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Being a multiracial person is a different experience for everyone claiming to be so. Not always positive, but not always negative.

There’s the common story of feeling this need to choose, the horrid possibility of hating yourself, the fear of choosing incorrectly, then the realization of not having to choose at all.

For me, seeing half-demons in anime and watching them experience these choices to an extreme helped me reconcile my own identity.

Now don’t trip. I didn’t lock myself away in a dark room and learn how to be a multiracial black woman from anime. However, anime seemed to be the only thing in my world in the early 2000’s portraying being mixed or multiracial in a way that was understandable; or even at all.

I never sought these characters and situations out as opportunities to learn about myself. But as I watched more anime and read more manga, the half-demon trope was consistently present and alarmingly relatable. Their stories overlapped and intertwined, yet still differed in interesting ways. Showing me a wide breadth of paths to choose and attitudes to have towards my situation. Surely one could write a list a mile long of all the half demon characters out there doing more or less the same as the last half demon character; but I will walk you through my journey with only two.

First there’s the ever popular and easily recognizable Inuyasha. It was among my firsts for anime, and the first story I’d encountered that was carried largely by the title character being a half demon. Unfortunately though, this anime was soaked in the “half evil” plot device and hardly ever let up on it. Born to a human mother and demon father, Inuyasha was made to feel like half of him was to be feared and fixed. This struck a cord.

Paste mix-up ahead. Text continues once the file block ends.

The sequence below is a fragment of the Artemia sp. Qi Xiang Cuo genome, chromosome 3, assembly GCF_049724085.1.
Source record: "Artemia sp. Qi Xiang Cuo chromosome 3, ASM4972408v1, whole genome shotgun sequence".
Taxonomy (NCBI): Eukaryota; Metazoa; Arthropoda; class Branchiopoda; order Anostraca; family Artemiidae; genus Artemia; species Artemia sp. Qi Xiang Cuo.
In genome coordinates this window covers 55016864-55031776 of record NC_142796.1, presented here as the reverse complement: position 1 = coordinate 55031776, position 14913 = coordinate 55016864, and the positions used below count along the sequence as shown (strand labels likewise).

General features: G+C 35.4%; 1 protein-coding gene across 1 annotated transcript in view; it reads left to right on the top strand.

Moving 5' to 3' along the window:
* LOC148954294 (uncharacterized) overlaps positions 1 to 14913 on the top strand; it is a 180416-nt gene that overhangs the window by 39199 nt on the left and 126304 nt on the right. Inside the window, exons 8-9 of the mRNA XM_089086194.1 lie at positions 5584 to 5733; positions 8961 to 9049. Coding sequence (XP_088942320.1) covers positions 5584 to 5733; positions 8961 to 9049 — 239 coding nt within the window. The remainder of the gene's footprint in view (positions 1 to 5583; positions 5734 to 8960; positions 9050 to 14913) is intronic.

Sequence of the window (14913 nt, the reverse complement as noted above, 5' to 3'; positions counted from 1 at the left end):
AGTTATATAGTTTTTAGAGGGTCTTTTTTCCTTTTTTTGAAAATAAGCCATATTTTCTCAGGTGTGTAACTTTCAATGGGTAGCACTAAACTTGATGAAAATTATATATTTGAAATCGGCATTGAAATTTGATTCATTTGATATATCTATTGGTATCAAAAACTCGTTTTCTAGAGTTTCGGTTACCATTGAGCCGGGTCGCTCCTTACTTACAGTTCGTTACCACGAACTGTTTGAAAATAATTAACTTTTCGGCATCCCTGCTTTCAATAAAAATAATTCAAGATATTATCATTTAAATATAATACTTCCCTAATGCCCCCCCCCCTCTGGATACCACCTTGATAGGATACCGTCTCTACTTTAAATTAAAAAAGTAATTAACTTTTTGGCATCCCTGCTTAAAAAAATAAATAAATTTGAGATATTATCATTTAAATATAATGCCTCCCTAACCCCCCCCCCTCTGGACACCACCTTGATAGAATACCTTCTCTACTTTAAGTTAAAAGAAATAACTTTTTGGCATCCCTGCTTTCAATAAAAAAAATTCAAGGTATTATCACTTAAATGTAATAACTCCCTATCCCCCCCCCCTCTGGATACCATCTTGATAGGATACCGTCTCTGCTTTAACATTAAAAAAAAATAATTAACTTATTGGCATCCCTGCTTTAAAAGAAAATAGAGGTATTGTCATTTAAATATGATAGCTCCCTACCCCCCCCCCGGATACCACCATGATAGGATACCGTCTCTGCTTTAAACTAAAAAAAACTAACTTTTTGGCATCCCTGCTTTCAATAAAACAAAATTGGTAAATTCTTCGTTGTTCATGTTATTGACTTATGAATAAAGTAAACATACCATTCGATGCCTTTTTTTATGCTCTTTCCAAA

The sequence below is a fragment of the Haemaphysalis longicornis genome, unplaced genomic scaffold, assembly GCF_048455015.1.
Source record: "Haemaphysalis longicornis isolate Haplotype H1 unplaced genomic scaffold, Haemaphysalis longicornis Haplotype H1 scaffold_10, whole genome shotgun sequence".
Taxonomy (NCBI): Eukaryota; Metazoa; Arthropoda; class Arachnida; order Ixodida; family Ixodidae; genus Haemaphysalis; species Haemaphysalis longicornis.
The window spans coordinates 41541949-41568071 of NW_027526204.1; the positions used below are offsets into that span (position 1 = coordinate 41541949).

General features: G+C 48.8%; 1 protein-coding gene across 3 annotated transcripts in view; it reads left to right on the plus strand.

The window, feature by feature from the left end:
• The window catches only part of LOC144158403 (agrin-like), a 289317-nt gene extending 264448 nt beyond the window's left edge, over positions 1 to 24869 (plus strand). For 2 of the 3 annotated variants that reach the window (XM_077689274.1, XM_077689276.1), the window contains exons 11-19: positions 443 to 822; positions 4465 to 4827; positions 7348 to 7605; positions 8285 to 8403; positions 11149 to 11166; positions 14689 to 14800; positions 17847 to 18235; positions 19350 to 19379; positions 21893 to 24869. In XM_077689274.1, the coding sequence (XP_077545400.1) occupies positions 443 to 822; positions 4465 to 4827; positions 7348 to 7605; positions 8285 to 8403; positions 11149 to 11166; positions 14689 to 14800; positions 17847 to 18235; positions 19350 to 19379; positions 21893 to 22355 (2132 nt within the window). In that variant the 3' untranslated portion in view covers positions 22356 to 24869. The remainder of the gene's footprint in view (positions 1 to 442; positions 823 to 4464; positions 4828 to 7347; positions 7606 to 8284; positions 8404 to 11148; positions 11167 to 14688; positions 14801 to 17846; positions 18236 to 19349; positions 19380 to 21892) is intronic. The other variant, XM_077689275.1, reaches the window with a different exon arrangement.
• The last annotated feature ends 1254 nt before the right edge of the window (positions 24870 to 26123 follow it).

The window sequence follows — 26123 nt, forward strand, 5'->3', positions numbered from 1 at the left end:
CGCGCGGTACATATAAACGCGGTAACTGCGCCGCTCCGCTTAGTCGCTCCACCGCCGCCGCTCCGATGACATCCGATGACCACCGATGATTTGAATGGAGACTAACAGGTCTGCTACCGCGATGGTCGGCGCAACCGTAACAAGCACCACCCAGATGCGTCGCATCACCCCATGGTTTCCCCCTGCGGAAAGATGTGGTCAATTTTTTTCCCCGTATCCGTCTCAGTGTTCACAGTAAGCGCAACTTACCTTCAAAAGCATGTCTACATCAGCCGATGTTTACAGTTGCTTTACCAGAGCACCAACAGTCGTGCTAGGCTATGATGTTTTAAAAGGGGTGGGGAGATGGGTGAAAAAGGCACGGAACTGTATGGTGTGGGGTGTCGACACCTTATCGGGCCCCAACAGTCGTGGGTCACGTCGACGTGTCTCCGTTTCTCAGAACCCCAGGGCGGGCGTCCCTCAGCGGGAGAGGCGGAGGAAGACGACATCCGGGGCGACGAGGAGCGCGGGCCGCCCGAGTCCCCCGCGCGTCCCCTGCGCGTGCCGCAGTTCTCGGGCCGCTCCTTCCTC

I didn’t initially connect Inuyasha’s half demon makeup to my own genetic game of Jenga (fun fact; I do not have a white parent). Mostly because I was not fully aware of the exact reason behind my “otherness”. I assumed, and eventually turned out to be mostly correct, that my quirky tastes in music, clothing, ideas, and culture were the reason why I felt like an “other” in a room full of black children. What I latched onto about Inuyasha was the feeling of being alienated, even hated, for being different. This is not a feeling that strictly comes with being mixed or multiracial, for sure. But it’s definitely one that comes in the kit.

My kinship with Inuyasha was solidified with a very memorable scene. Referred to by the character as the first time he saw his mother cry. A young Inuyasha captures a runaway ball and eagerly returns it to some playing children. Rather than accept the return of their play thing, they whisper cutting things about “it” and “the half demon” before turning their backs on Inuyasha and walking away. The young half demon runs to his mother, too young to understand what has happened. But as he grew older, his mother’s tearful reaction to that moment helped him realize that half of who he was made him undesirable.